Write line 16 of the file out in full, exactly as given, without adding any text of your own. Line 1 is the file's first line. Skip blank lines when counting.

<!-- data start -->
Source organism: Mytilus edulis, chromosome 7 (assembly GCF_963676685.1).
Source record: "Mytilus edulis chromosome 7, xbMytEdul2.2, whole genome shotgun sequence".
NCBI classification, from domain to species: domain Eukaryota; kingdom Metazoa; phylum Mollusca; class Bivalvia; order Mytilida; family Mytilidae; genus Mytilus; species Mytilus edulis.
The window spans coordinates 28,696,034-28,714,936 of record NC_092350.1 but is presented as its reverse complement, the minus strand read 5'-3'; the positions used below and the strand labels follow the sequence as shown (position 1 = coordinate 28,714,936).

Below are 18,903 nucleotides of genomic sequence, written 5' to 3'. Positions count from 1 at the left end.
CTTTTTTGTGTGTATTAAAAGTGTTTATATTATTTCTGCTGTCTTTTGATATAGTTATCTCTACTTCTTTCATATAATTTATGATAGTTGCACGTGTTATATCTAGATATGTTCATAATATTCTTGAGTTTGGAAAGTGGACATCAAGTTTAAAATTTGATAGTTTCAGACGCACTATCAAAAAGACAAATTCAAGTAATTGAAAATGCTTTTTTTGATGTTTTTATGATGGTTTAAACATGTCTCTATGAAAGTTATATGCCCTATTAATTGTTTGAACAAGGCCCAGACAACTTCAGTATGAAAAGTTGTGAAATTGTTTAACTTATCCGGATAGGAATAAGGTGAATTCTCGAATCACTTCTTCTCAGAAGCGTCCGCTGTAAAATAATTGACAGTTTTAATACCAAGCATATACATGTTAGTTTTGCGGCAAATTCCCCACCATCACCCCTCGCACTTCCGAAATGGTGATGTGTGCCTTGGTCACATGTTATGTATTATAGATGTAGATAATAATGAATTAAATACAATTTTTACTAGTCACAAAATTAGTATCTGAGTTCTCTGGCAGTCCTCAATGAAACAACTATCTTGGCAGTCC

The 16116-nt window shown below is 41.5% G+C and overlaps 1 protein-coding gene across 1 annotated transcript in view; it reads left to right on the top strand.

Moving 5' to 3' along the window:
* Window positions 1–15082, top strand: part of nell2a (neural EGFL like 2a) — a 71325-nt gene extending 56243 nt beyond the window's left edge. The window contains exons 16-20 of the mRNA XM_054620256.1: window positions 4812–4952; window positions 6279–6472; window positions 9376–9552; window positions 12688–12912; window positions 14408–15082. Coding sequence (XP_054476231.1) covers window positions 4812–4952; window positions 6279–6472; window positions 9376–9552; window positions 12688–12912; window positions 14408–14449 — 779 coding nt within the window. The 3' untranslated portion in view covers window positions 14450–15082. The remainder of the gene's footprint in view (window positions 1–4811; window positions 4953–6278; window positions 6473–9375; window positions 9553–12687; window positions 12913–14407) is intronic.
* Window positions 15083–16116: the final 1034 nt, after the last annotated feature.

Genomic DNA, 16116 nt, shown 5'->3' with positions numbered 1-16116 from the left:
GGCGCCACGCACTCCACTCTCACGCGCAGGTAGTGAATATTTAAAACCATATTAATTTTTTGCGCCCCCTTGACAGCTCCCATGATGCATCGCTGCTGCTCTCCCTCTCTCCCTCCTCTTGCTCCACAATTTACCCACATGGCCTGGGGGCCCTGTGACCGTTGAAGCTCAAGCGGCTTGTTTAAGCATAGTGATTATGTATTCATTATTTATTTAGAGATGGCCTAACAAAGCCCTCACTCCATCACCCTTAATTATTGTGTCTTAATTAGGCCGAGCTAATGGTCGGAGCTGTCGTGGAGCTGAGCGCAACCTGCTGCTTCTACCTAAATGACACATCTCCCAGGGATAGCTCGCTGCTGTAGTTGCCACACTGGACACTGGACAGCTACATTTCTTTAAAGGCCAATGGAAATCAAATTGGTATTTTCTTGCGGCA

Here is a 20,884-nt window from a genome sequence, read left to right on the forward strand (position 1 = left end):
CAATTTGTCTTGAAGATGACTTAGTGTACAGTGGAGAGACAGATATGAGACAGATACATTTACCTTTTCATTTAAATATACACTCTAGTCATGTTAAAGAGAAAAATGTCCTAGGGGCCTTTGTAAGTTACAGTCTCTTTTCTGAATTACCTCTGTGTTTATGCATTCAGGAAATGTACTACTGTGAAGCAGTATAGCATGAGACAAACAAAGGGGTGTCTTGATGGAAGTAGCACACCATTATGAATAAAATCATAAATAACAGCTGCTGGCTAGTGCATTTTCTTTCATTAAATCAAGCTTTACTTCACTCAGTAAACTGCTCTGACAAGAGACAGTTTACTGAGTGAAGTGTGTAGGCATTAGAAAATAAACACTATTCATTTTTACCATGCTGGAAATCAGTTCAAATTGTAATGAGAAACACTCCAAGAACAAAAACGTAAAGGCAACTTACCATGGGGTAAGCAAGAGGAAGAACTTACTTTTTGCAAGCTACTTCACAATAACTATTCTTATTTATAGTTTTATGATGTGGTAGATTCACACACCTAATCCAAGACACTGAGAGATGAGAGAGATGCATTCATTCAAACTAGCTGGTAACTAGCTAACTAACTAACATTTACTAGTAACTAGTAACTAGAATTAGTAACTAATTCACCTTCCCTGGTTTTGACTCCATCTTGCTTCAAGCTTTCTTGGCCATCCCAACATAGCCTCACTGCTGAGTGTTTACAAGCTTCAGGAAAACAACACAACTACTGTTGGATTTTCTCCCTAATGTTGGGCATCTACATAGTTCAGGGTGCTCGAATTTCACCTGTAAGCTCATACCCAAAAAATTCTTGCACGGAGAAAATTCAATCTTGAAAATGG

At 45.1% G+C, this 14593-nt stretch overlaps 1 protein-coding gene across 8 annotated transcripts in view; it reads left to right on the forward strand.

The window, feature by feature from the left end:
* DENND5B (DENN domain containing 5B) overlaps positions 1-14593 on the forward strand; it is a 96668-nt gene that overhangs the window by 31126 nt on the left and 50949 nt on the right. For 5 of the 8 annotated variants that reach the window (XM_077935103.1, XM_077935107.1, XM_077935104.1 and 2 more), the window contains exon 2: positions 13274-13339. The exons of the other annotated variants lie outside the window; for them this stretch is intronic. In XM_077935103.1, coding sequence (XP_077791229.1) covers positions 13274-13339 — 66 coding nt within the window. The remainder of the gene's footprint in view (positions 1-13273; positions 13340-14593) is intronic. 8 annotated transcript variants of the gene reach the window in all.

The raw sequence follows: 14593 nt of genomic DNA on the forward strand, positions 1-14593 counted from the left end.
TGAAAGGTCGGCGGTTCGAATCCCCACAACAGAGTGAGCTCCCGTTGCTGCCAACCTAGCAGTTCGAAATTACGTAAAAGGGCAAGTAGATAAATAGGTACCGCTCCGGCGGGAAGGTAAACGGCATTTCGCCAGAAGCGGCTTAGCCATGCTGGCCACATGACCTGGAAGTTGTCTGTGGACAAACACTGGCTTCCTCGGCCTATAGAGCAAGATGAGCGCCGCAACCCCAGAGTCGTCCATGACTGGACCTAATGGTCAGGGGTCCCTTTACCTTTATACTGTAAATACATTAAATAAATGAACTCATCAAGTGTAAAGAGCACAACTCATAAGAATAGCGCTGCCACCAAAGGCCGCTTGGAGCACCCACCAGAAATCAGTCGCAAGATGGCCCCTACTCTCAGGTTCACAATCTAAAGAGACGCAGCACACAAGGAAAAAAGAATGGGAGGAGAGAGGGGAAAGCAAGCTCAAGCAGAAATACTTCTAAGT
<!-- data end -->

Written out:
The window, feature by feature from the left end: